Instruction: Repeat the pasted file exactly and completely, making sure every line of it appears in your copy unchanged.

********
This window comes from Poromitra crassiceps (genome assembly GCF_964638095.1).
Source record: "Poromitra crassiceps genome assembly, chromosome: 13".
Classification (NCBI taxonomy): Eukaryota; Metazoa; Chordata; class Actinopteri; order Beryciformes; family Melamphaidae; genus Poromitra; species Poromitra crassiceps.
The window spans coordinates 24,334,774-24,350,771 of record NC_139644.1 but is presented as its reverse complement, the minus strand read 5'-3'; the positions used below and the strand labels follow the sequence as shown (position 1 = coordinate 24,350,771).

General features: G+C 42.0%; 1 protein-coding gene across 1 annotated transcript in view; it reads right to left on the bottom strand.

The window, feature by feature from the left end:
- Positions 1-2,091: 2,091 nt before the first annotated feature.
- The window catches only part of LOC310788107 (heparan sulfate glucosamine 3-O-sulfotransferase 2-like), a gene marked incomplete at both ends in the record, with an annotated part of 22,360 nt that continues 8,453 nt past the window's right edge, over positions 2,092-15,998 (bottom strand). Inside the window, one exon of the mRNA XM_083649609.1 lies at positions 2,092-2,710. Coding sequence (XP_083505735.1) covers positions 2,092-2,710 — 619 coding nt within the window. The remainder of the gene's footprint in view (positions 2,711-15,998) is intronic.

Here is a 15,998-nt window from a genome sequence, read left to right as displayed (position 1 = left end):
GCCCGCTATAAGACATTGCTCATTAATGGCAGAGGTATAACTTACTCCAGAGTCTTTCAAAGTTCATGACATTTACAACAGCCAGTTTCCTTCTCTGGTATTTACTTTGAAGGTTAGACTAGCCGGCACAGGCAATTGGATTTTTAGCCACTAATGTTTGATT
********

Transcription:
This window comes from Poromitra crassiceps (genome assembly GCF_964638095.1).
Source record: "Poromitra crassiceps genome assembly, chromosome: 13".
Classification (NCBI taxonomy): Eukaryota; Metazoa; Chordata; class Actinopteri; order Beryciformes; family Melamphaidae; genus Poromitra; species Poromitra crassiceps.
The window spans coordinates 24,334,774-24,350,771 of record NC_139644.1 but is presented as its reverse complement, the minus strand read 5'-3'; the positions used below and the strand labels follow the sequence as shown (position 1 = coordinate 24,350,771).

General features: G+C 42.0%; 1 protein-coding gene across 1 annotated transcript in view; it reads right to left on the bottom strand.

The window, feature by feature from the left end:
- Positions 1-2,091: 2,091 nt before the first annotated feature.
- The window catches only part of LOC310788107 (heparan sulfate glucosamine 3-O-sulfotransferase 2-like), a gene marked incomplete at both ends in the record, with an annotated part of 22,360 nt that continues 8,453 nt past the window's right edge, over positions 2,092-15,998 (bottom strand). Inside the window, one exon of the mRNA XM_083649609.1 lies at positions 2,092-2,710. Coding sequence (XP_083505735.1) covers positions 2,092-2,710 — 619 coding nt within the window. The remainder of the gene's footprint in view (positions 2,711-15,998) is intronic.

Here is a 15,998-nt window from a genome sequence, read left to right as displayed (position 1 = left end):
GCCCGCTATAAGACATTGCTCATTAATGGCAGAGGTATAACTTACTCCAGAGTCTTTCAAAGTTCATGACATTTACAACAGCCAGTTTCCTTCTCTGGTATTTACTTTGAAGGTTAGACTAGCCGGCACAGGCAATTGGATTTTTAGCCACTAATGTTTGATT